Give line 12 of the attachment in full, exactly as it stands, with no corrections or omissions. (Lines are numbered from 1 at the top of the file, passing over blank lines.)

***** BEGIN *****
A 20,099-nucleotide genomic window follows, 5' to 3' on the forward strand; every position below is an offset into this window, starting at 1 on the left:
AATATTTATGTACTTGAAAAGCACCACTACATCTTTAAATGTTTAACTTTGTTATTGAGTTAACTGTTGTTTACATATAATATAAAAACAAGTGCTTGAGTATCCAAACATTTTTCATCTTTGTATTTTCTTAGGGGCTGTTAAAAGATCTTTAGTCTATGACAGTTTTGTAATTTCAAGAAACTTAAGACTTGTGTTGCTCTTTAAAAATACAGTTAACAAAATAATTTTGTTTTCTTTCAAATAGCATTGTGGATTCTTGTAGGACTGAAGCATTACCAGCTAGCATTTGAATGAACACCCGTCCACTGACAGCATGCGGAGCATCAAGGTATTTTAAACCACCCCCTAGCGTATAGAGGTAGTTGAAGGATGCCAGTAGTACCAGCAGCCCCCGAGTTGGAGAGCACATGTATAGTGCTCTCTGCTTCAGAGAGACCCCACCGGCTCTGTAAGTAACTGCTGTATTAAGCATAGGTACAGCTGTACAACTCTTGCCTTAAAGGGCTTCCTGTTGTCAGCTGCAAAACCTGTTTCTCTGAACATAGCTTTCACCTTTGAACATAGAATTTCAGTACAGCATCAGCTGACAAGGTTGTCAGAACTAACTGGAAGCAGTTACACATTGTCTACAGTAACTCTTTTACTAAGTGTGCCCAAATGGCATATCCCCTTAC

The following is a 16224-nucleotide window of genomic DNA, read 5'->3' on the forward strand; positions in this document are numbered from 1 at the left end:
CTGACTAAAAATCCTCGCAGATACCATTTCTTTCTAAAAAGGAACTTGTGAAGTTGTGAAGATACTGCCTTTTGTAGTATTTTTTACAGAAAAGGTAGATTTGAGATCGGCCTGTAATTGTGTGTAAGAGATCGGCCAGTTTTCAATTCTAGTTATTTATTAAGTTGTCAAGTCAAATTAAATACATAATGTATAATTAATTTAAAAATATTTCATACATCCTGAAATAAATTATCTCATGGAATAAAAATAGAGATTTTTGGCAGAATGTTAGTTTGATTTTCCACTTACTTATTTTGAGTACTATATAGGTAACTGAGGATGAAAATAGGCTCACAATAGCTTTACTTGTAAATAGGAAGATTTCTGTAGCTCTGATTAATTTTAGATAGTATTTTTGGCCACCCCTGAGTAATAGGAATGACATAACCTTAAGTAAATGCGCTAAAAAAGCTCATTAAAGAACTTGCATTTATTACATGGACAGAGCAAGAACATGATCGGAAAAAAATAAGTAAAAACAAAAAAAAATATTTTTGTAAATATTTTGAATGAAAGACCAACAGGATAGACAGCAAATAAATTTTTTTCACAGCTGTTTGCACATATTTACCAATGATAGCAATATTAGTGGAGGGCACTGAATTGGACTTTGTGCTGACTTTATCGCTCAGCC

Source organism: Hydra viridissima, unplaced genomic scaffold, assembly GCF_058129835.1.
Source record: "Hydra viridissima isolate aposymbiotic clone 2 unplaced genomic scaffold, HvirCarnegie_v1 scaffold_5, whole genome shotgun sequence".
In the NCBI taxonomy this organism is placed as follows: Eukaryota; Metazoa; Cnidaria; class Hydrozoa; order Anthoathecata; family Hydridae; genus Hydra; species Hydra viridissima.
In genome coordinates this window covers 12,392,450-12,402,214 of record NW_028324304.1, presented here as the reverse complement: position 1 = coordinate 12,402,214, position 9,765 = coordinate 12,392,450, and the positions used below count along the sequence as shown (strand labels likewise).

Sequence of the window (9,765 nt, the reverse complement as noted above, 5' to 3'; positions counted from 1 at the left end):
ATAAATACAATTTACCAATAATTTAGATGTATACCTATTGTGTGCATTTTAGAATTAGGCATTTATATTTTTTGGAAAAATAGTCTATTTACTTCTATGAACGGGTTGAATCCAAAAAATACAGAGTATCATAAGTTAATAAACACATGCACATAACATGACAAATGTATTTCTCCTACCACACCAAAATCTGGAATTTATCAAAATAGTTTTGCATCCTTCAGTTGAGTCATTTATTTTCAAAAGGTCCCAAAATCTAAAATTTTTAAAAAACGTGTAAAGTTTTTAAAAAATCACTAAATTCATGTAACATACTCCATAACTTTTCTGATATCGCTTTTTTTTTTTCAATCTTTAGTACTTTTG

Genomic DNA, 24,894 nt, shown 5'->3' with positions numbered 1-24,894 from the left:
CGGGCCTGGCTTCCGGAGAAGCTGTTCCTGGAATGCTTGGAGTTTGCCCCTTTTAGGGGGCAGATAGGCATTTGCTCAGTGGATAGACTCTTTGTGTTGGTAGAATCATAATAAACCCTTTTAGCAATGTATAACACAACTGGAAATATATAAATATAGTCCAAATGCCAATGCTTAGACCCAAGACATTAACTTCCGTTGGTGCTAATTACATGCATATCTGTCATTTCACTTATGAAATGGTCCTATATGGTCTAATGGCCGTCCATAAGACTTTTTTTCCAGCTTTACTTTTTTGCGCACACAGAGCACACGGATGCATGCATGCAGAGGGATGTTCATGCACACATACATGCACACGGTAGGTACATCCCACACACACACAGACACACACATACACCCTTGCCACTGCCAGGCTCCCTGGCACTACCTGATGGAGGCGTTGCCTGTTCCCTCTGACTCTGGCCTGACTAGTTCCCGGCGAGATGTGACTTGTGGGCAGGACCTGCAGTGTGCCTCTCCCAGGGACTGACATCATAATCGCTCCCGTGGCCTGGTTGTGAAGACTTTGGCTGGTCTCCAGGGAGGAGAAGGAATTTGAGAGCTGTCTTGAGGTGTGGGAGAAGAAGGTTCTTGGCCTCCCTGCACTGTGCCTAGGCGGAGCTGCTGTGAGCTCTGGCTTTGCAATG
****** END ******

CGGGCCTGGCTTCCGGAGAAGCTGTTCCTGGAATGCTTGGAGTTTGCCCCTTTTAGGGGGCAGATAGGCATTTGCTCAGTGGATAGACTCTTTGTGTTGGTAGAATCATAATAAACCCTTTTAGCAATGTATAACACAACTGGAAATATATAAATATAGTCCAAATGCCAATGCTTAGACCCAAGACATTAACTTCCGTTGGTGCTAATTACATGCATATCTGTCATTTCACTTATGAAATGGTCCTATATGGTCTAATGGCCGTCCATAAGACTTTTTTTCCAGCTTTACTTTTTTGCGCACACAGAGCACACGGATGCATGCATGCAGAGGGATGTTCATGCACACATACATGCACACGGTAGGTACATCCCACACACACACAGACACACACATACACCCTTGCCACTGCCAGGCTCCCTGGCACTACCTGATGGAGGCGTTGCCTGTTCCCTCTGACTCTGGCCTGACTAGTTCCCGGCGAGATGTGACTTGTGGGCAGGACCTGCAGTGTGCCTCTCCCAGGGACTGACATCATAATCGCTCCCGTGGCCTGGTTGTGAAGACTTTGGCTGGTCTCCAGGGAGGAGAAGGAATTTGAGAGCTGTCTTGAGGTGTGGGAGAAGAAGGTTCTTGGCCTCCCTGCACTGTGCCTAGGCGGAGCTGCTGTGAGCTCTGGCTTTGCAATG